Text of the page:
4. If I can get these to all work without me going broke and dying from the Minnesota cold, I think I will talk to my employer about switching to 4 day weeks or part time and go and get my Real Estate license within the 3 year window. If I can't get any good investments going from now until then, I may look at going to school for 4 years in a nice major.

I am young, single 24 year old, and with essentially no debt.. so I realize the potential I have. It is just a matter of not screwing anything up.. which is bound to happen, I am just trying to mitigate the impact of it haha :). 

Again, thanks for the advice, if anyone else has input it is also welcomed! :P

@Travis W.

It seems like you are trying to do everything...

  1. finding a second investment property
  2. Partner with a family member on a deal
  3. go back to school
  4. work a full-time job
  5. obtain a real estate license
  6. increase your emergency savings

Trying to do everything can spread you very thin(you might be able to do them all but will you be really good at one of them?)

I think you should focus on 3 of the above and try to do them really well.

Also how did you go from $1,300-$1,400 in monthly rent and $1,000 in expenses to $3,338 in income and $2,000 in expenses?
is the $3338 your W-2 income? or W-2 income + rental income?
Is the $2,000 your living expenses? does it include the rental expenses?

Basit Siddiqi, CPA
917-280-8544

@Basit Siddiqi

I think you may be right. Now that I look at it all it seems less like a next move and more like a long term plan....

I am sorry I didn't clarify those numbers. I meant to. The 1,300-1,400 was the approximate rent that I could most likely get. The 1,150 is expenses i pay for the house itself (mortgage, utilities, etc). The 3,338 was my W2 income plus a disability compensation that I receive, no rental income included. The 2,000 expense I referenced was my monthly living expenses with the combined house expenses..

So, my monthly budget is $3,338-$2,000=1338 more or less, in savings roughly per month with no rental income. So as you can see, the 1150 of that 2000 expense is just my house... If I rented, it would offset a lot of that and put 300-400 extra in my pocket.. I just can't rent it yet because I have no secondary residence.. Which is killing me knowing that I am living in my investment which does not help me at all hah..

And if it was a multifamily, it would be perfect.. because then I could get that extra unit and live in it..

Since I can't tackle these all at once (i am overly ambitious at times i admit.) I think you may be right. If that is the case, this is what I gather.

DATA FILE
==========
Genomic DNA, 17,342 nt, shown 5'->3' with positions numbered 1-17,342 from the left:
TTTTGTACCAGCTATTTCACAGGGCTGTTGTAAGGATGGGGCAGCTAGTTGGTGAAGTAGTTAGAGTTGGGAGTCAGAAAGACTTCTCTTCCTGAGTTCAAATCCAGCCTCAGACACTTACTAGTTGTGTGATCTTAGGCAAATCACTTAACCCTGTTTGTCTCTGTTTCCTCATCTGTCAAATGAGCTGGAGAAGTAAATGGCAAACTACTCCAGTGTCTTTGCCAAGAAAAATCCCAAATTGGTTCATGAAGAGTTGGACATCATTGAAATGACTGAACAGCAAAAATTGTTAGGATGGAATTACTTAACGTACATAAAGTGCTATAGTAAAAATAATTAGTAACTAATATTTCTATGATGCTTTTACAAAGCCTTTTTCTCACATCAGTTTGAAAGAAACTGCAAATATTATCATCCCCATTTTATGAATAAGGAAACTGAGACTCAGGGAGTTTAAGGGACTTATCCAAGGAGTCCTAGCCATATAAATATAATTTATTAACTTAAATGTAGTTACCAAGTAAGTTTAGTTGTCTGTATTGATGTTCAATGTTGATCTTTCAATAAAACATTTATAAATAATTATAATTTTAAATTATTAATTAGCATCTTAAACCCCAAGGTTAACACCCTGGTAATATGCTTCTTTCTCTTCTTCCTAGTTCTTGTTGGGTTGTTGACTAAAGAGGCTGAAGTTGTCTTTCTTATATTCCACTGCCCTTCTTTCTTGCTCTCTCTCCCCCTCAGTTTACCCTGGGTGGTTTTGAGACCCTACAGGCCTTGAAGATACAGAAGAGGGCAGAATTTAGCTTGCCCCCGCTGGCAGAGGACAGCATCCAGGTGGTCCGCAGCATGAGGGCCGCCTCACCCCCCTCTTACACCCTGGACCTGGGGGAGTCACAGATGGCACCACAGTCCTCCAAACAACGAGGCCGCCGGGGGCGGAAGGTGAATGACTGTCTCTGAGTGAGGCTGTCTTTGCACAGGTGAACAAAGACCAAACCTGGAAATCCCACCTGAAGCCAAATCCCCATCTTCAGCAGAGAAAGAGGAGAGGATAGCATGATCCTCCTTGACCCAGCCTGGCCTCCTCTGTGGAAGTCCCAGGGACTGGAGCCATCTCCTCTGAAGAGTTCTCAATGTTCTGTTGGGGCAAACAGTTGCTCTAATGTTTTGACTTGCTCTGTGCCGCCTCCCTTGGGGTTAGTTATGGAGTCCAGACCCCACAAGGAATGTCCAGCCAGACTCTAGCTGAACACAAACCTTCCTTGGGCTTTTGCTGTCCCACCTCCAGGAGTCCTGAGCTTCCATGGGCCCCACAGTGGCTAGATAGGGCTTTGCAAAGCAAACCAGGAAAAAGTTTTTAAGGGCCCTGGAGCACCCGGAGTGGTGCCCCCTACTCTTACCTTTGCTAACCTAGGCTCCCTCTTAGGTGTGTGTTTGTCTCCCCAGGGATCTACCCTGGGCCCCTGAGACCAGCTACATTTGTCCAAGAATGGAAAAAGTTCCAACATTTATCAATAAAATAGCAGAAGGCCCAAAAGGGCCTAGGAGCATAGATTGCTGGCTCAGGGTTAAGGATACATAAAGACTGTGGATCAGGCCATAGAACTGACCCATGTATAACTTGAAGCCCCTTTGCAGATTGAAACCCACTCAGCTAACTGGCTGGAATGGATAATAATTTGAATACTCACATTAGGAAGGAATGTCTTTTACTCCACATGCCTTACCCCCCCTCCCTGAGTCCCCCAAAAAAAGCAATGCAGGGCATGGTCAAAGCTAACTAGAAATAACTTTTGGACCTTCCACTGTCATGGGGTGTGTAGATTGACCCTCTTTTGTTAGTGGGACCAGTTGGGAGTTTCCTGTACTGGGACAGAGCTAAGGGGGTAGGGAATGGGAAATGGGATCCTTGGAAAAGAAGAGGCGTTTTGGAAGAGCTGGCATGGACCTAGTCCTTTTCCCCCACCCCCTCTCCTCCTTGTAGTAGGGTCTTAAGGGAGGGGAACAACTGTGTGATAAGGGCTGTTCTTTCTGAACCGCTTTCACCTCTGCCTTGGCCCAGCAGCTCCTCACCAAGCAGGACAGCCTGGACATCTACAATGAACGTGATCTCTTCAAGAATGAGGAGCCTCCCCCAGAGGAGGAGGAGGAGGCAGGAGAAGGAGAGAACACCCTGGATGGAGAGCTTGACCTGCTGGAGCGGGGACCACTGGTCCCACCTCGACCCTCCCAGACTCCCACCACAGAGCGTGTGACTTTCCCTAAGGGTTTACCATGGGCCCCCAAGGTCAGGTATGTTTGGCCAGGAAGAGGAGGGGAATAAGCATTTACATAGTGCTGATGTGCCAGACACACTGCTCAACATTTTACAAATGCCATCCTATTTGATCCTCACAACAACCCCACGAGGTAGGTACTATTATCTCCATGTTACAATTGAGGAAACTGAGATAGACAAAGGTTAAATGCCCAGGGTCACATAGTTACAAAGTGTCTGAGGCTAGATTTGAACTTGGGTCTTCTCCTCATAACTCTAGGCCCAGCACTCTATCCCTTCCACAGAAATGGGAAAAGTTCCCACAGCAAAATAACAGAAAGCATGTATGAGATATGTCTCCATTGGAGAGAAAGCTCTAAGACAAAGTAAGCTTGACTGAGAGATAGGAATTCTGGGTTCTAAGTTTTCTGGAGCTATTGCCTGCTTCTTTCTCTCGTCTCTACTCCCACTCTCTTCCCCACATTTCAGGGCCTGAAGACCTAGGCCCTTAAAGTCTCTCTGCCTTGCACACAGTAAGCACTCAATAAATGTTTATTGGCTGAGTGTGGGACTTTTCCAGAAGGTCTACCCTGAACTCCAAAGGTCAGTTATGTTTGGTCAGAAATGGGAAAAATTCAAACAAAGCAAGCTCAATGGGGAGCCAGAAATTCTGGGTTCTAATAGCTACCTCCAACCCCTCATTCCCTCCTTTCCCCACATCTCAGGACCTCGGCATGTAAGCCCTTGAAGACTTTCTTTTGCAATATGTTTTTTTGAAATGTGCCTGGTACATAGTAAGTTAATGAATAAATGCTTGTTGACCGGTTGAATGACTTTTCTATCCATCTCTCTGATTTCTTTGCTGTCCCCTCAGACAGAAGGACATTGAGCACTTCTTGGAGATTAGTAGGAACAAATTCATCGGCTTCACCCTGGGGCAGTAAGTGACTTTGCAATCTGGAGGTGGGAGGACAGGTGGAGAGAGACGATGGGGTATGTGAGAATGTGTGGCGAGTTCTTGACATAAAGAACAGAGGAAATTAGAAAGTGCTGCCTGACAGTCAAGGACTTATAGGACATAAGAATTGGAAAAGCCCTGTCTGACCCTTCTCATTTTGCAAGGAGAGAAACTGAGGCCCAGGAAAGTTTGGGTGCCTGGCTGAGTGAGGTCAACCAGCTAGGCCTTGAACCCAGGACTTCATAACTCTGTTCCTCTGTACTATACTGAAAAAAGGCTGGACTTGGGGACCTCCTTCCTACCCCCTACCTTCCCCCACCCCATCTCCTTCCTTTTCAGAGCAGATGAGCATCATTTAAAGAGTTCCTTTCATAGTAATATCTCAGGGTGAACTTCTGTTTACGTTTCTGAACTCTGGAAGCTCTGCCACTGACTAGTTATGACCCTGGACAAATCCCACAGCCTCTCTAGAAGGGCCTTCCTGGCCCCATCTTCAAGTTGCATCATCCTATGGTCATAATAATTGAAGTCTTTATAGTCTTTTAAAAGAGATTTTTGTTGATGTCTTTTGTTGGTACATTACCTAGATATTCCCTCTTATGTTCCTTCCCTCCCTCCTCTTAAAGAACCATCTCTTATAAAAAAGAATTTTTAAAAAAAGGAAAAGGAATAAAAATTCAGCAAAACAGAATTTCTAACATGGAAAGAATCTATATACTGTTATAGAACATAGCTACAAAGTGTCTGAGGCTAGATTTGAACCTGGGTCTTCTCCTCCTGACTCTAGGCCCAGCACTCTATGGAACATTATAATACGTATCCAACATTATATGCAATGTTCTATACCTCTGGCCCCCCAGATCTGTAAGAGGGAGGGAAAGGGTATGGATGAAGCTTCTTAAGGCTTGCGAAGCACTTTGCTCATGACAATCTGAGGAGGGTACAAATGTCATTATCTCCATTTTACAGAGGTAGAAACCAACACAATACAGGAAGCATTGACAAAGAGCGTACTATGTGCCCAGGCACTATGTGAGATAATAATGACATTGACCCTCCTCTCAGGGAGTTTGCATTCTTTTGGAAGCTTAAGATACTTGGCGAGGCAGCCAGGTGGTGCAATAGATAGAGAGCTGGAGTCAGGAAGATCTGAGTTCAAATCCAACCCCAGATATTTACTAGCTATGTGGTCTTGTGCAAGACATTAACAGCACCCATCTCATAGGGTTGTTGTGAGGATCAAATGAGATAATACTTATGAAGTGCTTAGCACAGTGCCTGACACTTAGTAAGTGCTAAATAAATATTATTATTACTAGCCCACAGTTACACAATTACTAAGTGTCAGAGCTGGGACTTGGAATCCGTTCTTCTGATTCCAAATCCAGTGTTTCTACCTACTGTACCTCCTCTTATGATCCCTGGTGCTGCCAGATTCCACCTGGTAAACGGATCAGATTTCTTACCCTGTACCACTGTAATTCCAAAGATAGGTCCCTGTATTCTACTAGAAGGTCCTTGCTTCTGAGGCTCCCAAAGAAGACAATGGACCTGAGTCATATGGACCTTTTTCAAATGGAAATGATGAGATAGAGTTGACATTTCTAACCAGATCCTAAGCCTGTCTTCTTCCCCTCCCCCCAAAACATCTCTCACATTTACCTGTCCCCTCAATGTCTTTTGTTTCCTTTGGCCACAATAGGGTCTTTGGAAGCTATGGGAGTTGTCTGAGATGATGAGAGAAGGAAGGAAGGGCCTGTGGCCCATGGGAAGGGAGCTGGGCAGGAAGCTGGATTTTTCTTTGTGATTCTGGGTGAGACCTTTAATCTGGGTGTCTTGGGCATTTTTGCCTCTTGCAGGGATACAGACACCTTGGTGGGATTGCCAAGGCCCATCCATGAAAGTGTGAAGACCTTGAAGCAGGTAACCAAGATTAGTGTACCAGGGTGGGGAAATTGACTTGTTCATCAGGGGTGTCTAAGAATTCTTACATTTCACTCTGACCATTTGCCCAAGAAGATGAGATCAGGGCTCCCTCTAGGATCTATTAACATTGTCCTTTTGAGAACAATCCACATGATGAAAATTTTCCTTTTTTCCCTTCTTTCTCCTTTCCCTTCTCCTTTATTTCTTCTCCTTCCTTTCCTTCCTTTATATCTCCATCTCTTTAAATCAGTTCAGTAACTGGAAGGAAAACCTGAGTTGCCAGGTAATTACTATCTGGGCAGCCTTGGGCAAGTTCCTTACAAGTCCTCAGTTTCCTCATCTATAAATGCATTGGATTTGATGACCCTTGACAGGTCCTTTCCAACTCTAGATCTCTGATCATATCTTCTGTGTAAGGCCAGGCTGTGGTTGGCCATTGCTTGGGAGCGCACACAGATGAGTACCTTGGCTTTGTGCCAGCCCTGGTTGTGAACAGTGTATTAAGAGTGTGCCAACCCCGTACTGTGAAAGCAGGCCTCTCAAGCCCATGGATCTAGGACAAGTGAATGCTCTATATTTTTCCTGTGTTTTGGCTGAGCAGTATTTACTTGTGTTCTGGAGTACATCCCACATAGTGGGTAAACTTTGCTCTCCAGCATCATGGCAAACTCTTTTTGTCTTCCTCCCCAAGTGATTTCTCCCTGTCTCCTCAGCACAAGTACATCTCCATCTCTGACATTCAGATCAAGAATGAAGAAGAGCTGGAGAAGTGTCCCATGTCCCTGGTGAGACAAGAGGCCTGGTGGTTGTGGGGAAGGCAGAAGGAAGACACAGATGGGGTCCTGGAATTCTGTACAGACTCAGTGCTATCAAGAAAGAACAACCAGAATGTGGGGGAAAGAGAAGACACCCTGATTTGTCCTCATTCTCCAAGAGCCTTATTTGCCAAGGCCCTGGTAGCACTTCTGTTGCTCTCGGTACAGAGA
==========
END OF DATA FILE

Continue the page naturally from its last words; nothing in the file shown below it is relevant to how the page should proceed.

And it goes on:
1. I can't find a property until I know the tax implications/have the funds. So wait on that.

2. The partnership may be risky and I have no savings yet. It would allow me to get a new residence quicker but at some unknown possible expense.

3. I have a 3 year window until I have to use my GI bill without losing it. So I might as well wait.

4. My job is my investment income until it can be offset.. so, i'm keeping it...

5. Real estate license may be able to be done on the side, but takes time (which I don't have)

6. Increasing savings is probably the first task and a must-do.

So in order of priority... 4 and then 6... i''ll be really good at saving money for the next 6 months to a year I guess.

Then from there, I can become a pro at searching for a property and maybe using a partnership to get the next building.. Was hoping I could cut a deal to get a second house in <1 year, but if it can't be done, it can't.

Keep soldiering on I suppose, thanks for the insight! :P

A couple of thoughts:

The one thing I learned the hard way but has helped me immensely in life: you have time for what you want to do.

Unless you’re working 80 hours a week, it’s not that you don’t have time, it’s that you aren’t using your time effectively. Set a goal, spend 80% of time you aren’t using working on reaching that goal. When you get home from work, give yourself a set time to relax and then a set time to do your “homework”.

If you have a GI bill that means you aren’t paying for college, why not start now, one class a semester? Since you want to be an investor, focus on finance/business classes, maybe.

Lastly, you’re 24 and it sounds like you’re single? Instead of moving out of your house, why not bring in roommates? If you had 2 roommates and the each paid $600 a month all inclusive, you’re gonna probably find you have a lot of free money all of a sudden. Throw it in a savings account and call it whatever keeps you from spending it. My husband’s is his Tesla fund...

Would you consider renting rooms out in your home and living with others?  That could help you get some additional cash to develop the emergency savings you are looking for.  It could also help support a rental history to help qualify for a loan down the road assuming you report those rents on your tax return.  

Also, I'm not sure what rents are in your area, but you really need to factor in your cost of finding another place to live if you decide to rent your place out.  I don't think you would qualify for another home loan even if you rent it since you don't have a proven rental history or a lot of income.  If you will need to pay a similar rent to what you will be renting the house for, there won't really be any benefit.

It is possible to rent out my basement albeit I'll have to share the kitchen which isn't a huge problem. That is one solution I've not considered suprisingly.. But hey, that's why I made this post :P. And Leanne had a great post. Deep down I know the real estate license will come in great. I'm sure I could find time for it. I wasnt aware you needed rental history to pull a second house. I figured the bank would be okay with it all as long as you had 20% of the price and what not.. that incentivizes renting my basement now I guess...